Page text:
Special Education PTO sponsors ‘Parent Boot Camp’

By Annie Gentile - ReminderNews
Willington - posted Tue., Mar. 5, 2013
Sarah Reed, director of advocacy and family services with Autism Services and Resources Connecticut, walked parents and caretakers of children with special needs through the Individualized Education Program document. Photo by Annie Gentile.
Sarah Reed, director of advocacy and family services with Autism Services and Resources Connecticut, walked parents and caretakers of children with special needs through the Individualized Education Program document. Photo by Annie Gentile.

When it comes to the education and social development of their children, parents and caretakers of children on the autism spectrum experience any number of challenges, and the Success Special Education Parent Teacher Organization in Willington wants to help.

On Saturday, March 2, Success SEPTO held the first part of a four-session Parent Boot Camp for caregivers of children with autism. The event was held at the Willington Public Library and was presented by Wallingford-based Autism Services and Resources of Connecticut, a leader in state legislative advocacy for autism programs and services.

“In rural areas like [Willington], there is often very little in terms of programs for children with autism,” said Sara Reed, director of advocacy and family services with ASRC. “Additionally, many families with autistic children end up having to have one parent either quit their job or work fewer hours to tend to their child’s needs, and that creates financial stress. Add to that the fact that the family often cannot hire the teenager next door as a babysitter for their autistic child, or call on a neighbor in a pinch, and it adds even more stress,” she said. “[Parents of special needs children] can feel they are alone, and we want them to know they are not alone.”

The parents who attended the program came for a variety of reasons. Gerrie Ouellette, of Stafford, mother of an 11-year-old diagnosed on the autism spectrum, said she has been working with her child’s teachers in the public school system for several years, and while the challenges can be daunting at times, it is absolutely necessary to stay connected. “As a parent, you’re the only one who is going to advocate for your child,” she said.

Jennifer Rosado, of Higganum, said she came not just for the education but for support. “Sometimes we feel there is a hesitation on pediatricians’ part to say a child may have autism, but it can be almost a relief to hear it, because then you have somewhere to look for help. Parent support groups are huge,” she said.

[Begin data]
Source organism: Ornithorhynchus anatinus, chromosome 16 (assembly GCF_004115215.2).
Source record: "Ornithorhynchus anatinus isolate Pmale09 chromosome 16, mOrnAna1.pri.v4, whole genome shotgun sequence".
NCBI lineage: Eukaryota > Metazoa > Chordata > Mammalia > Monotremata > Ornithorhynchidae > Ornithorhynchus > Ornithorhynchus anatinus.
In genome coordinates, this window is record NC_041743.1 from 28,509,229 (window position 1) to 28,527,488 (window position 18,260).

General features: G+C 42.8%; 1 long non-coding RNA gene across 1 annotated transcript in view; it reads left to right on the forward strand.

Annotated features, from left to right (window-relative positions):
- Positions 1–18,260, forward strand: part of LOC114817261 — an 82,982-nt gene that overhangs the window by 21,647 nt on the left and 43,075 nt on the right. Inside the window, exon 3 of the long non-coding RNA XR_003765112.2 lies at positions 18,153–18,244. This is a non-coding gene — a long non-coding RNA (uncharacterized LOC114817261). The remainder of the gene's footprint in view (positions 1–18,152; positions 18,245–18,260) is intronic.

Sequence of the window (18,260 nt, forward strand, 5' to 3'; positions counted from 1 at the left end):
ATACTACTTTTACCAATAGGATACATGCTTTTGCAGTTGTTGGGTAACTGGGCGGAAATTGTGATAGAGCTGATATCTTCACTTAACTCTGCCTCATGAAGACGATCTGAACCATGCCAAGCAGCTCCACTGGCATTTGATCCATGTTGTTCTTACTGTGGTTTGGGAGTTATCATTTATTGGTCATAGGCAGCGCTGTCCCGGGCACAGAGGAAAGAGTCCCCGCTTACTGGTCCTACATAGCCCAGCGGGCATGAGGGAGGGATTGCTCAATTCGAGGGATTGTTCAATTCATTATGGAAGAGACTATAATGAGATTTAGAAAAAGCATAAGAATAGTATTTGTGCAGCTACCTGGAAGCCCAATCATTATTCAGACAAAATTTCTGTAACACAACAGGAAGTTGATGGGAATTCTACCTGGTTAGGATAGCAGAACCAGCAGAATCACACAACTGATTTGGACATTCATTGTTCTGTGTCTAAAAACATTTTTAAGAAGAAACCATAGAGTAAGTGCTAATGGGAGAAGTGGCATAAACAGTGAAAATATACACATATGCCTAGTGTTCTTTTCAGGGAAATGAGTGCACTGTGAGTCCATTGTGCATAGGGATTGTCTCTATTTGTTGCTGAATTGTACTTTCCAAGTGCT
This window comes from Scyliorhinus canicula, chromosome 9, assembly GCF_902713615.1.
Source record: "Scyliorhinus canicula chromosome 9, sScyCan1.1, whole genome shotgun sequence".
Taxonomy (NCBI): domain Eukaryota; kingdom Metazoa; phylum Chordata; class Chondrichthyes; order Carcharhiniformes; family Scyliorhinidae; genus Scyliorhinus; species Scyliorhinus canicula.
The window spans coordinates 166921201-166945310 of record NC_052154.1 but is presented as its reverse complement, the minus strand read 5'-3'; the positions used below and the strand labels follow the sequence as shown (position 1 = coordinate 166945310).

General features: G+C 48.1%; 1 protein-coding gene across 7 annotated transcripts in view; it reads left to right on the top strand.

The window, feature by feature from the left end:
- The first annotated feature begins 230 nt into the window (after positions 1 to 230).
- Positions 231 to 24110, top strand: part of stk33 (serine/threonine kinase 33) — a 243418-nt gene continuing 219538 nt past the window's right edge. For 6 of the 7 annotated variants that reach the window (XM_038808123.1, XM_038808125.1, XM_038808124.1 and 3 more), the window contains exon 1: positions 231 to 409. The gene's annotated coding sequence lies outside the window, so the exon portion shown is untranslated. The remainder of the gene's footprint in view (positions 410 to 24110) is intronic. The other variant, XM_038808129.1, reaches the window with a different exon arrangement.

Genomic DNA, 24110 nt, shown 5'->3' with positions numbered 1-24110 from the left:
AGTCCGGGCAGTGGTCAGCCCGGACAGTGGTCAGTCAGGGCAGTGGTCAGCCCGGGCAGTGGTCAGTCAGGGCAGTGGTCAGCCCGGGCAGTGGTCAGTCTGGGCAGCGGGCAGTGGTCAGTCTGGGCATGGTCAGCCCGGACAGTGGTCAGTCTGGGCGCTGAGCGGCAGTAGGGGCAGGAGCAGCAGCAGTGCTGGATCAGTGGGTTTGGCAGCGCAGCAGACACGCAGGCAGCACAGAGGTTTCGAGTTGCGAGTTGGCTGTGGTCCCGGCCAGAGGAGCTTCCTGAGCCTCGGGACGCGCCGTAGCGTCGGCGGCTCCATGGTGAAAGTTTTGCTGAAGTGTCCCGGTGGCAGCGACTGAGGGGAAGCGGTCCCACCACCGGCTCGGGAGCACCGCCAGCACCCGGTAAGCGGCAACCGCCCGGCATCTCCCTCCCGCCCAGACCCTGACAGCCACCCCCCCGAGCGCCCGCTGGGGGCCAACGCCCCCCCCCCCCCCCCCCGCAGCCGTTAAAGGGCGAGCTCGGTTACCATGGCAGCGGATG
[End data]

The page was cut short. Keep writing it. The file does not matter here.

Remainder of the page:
The first Boot Camp session was devoted to helping parents understand the nuts and bolts of the Individualized Education Program (IEP), the guiding document that defines the objectives and sets the goals for their child’s education. Mandated by the Individuals with Disabilities Education Act, the IEP is tailored specifically to the individual child’s needs and is intended to assist teachers and other service providers to understand the child’s disability and how to help the child learn more effectively. It is put together by the child’s team, which includes the child’s parents or guardians, teachers, service providers, guidance counselors and others who play a role in his or her education.

The IEP can be summed up simply: documentation, documentation, documentation. At the session, parents were informed about what exactly the IEP is, why it is important, the information that should be included in it, and how to write an effective IEP.

“If you’ve asked for specific things and you’ve been told ‘yes,’ make sure it’s written in here,” said Reed. The IEP also should include any actions proposed and actions refused, and if a parent has requested a particular action, and it is refused, justification for that refusal needs to be documented in writing in the IEP, Reed said. She added if parents can’t get answers, they should never be afraid to call the Bureau of Special Education and talk to the person assigned to their district or in charge of a particular topic.

“It is incredibly imperative for parents to know the IEP,” said Brenda Stenglein, vice president of Success SEPTO and mother of a special needs child. “As a special education teacher, I live and breathe this information,” she said.

Cathy Britschock, president of Success SEPTO, added that she wants to encourage educators, administrators, paraprofessionals, and especially parents to come to their meetings.

“Parents’ voices should be heard,” she said. “We have fundraisers. We have officer positions open. We want people to get involved and have a sense of ownership.”

Sessions 3 and 4 of the Boot Camp will be held on Saturday, March 23 and April 6, both in the lower level Community Room at the Willington Public Library. Individual sessions are $25 each and include lunch. To register for a session, call ASRC at 203-265-7717 or e-mail sara@asconn.org. For more information about Success SEPTO, visit www.successsepto.org.


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